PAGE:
This analysis is pursued at a critical juncture in time. Leadership transitions trigger a period of intra-elite competition that has historically been a primary source of regime risk in autocratic regimes. (Johnston, 2017) These regimes typically secure elite support through the transfer of “rents” which can be either economic (access to investments, liquidity, currency conversion etc.) or political (promotions, more senior posts within the Government & Party). (Dixit, 2009) The current transition period is the first where a change in leadership, and therefore changes in rent transfers, occur during a period of declining economic growth. Declining rent transfers may increase the risk of intra-elite challenges which, in turn, may create pressure to pursue diversionary tactics to drum up popular support to mitigate these elite challenges. This is not a new concept, sitting as it does at the core of teachings as far back as Machiavelli. (Machiavelli, 2005) Recent academic work suggests that up to 40% of the conflict that China has initiated vis-à-vis the United States has been coincident with periods of declining rent transfers. (Baggot, 2016)

Narrative analysis can help us understand who is telling what story to who, and where opinion is lagging or leading various narratives. This in turn can help us understand if there is a pivot to a new group of supporters during periods of regime transition, as well as the existence of the type of diversionary tactics that might be pursued to reduce intra-elite challenges.

This paper presents four facts that are quantified through NLP / narrative analysis and suggests questions which may be consistent with these facts.

Fact #1: China’s negative story regarding the United States is new
Escalating tensions between China and the US have been in place for some time. The tone measured in narratives regarding the US, however, remained only mildly negative from 2017-2019. The Pure Tone of stories about the United States in the People’s Daily (the orange line in the chart below) as well as the PLA Daily (blue line) ranged roughly from +1 to – 2 during this period of time (larger number tones are more positive, negative number tones are more negative). A change occurred coinciding with the beginning of the COVID pandemic in late 2019 / early 2020, when the range dropped to 0 to -4.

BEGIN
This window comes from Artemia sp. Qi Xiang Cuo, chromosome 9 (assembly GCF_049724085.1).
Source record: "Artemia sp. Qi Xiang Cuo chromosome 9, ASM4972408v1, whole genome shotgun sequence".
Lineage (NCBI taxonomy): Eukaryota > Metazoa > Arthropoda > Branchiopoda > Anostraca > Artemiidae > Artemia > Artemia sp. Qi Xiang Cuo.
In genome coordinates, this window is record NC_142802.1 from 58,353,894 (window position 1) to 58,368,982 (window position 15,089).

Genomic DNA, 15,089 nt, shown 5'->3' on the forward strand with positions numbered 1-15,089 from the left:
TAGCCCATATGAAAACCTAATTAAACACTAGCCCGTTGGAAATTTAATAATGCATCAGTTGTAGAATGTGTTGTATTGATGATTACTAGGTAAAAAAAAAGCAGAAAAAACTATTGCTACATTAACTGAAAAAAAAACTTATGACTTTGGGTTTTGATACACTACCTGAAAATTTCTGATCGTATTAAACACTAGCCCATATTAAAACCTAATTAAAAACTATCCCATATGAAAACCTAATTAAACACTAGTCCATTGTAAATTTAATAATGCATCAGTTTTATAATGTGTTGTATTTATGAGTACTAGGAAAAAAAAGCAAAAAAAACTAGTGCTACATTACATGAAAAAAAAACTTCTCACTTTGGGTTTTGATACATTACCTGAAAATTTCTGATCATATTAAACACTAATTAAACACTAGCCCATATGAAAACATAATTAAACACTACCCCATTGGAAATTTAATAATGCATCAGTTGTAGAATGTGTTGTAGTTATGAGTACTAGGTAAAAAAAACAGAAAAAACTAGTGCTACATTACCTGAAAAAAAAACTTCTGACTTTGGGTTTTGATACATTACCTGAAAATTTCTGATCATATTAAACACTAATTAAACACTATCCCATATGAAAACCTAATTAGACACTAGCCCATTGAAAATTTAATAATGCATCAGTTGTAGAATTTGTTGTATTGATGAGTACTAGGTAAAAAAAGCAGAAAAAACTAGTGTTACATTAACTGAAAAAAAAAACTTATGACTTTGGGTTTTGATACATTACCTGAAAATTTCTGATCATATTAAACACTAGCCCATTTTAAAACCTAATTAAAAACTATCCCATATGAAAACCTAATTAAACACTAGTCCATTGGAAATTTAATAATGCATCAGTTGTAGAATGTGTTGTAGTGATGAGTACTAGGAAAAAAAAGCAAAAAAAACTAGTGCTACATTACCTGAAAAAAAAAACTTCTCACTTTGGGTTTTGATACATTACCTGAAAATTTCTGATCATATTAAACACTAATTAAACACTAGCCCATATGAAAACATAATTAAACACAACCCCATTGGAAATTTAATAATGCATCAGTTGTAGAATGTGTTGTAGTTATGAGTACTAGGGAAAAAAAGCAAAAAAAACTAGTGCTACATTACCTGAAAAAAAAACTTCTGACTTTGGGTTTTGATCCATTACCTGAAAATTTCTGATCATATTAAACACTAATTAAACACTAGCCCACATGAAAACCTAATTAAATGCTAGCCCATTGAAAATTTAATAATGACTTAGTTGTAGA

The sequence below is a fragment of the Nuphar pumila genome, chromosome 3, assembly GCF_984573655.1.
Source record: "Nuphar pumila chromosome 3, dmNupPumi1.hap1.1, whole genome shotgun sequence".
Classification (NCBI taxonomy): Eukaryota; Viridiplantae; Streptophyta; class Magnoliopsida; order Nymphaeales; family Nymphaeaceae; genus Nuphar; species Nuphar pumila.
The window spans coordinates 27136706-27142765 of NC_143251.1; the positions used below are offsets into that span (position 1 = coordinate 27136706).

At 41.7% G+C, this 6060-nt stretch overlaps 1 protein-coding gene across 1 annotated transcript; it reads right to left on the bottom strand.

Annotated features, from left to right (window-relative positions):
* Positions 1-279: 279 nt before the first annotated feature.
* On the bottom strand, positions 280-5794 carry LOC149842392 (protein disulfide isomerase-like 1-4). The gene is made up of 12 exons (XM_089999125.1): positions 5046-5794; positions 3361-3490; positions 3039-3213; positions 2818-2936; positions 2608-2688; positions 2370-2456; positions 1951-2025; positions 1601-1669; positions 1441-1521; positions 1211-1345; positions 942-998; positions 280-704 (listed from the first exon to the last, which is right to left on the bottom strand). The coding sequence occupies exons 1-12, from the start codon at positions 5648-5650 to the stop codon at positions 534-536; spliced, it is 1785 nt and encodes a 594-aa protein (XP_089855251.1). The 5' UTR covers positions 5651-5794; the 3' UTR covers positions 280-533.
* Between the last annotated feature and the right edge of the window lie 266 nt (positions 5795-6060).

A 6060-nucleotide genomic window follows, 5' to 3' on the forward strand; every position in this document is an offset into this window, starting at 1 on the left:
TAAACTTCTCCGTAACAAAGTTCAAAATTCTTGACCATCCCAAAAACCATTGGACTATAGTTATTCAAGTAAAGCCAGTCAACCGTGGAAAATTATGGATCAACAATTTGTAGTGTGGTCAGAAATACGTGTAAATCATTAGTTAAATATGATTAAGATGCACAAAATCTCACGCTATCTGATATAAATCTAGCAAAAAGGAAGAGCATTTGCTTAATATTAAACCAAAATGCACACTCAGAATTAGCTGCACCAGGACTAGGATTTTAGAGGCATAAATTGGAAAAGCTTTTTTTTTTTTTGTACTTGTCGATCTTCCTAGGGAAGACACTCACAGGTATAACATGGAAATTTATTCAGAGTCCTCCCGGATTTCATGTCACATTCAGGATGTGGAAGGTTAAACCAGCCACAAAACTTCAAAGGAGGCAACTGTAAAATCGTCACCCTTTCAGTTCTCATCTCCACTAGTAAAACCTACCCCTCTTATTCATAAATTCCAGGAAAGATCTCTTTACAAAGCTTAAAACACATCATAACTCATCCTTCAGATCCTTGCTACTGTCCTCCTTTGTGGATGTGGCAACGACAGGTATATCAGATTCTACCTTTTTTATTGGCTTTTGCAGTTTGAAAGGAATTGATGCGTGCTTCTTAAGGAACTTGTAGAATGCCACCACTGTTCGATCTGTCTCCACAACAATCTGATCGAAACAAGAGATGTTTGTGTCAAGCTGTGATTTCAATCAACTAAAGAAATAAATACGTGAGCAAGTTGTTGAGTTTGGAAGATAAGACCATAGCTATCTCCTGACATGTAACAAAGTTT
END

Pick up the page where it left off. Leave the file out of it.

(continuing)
Pure-Tone - United States Graph

Source: Vemuri, Johnson, Sullivan, GDELT

The fact is that stories that China told its people about the United States inflected negatively only in late 2019, despite rising tensions in the preceding years.

The open question is whether this was scapegoating. Autocrats frequently attempt to increase popular support during periods of regime transition to stave off elite competition. (Geddes, 2009) Given the recently completed National Party Congress (Zhu, 2022) it is possible that the government would more aggressively highlight external enemies to shore up regime support, per Johnson has mentioned above. The fact that this negative tone began to occur coincident with the COVID pandemic outbreak is also consistent with the idea that China was attempting to shore up regime support during a period of domestic turmoil.

Fact #2: China tells a different story to its military and civilian populations
We next weight the Pure Tone expressed by the volume of stories. This gives us a Volume Intensity Weighted Tone statistic, which in this particular analysis changes the picture in a meaningful way. Per the chart below, the Volume Intensity Weighted tone of the stories told to the general public (orange line, representing the People’s Daily) have become much more negative relative to the stories told to a military audience (blue line, representing the People’s Liberation Army Daily).

Source: Vemuri, Johnson, Sullivan, GDET

The chart below isolates this effect by calculating the difference between the Volume Intensity Weighted tone used with a civilian vs. military audience, and adds a rolling 12 month average. This highlights the increased negative civilian vs. military sentiment towards the US post January 2020, a slight rebound in July of 2021, and another downturn in the spring of 2022.

Volume Intensity Weighted Tone for term “United States” (PLA Daily – People’s Daily)
Volume Intensity Weighted Tone for term “United States” graph

Source: Vemuri, Johnson, Sullivan, GDELT

The fact is that the People’s Daily began publishing a large volume of negative stories regarding the United States targeting the general population of China in early 2020, while this volume of negativity was avoided in articles targeting its military (as proxied through the PLA Daily).